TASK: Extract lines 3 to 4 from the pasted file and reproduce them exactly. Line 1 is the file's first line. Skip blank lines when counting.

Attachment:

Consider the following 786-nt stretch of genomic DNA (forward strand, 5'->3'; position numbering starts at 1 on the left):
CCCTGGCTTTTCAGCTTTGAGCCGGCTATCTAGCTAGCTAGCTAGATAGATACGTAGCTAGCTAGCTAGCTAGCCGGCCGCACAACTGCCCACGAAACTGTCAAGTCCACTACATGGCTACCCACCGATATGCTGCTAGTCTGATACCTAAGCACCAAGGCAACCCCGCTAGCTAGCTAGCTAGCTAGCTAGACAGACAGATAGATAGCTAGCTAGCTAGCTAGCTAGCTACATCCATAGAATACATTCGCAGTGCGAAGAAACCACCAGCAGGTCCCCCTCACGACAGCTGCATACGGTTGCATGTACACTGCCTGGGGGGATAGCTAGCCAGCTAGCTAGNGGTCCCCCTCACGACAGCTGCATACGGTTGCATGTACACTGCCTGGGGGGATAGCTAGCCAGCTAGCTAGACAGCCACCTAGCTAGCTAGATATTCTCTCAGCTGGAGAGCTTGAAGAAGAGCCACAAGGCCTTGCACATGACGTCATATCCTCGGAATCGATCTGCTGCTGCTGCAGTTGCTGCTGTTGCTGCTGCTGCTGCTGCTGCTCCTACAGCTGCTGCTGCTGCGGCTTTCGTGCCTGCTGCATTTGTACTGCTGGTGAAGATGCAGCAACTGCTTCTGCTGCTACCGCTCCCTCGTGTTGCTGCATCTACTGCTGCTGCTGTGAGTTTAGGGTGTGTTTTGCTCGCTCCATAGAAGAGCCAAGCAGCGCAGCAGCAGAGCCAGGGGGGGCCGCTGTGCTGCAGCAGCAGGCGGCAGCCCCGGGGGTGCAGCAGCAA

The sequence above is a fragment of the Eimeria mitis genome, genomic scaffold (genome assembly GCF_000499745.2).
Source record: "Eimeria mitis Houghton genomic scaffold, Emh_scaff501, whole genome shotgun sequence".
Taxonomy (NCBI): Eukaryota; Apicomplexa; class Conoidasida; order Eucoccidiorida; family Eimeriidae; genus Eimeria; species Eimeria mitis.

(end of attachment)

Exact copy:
The sequence above is a fragment of the Eimeria mitis genome, genomic scaffold (genome assembly GCF_000499745.2).
Source record: "Eimeria mitis Houghton genomic scaffold, Emh_scaff501, whole genome shotgun sequence".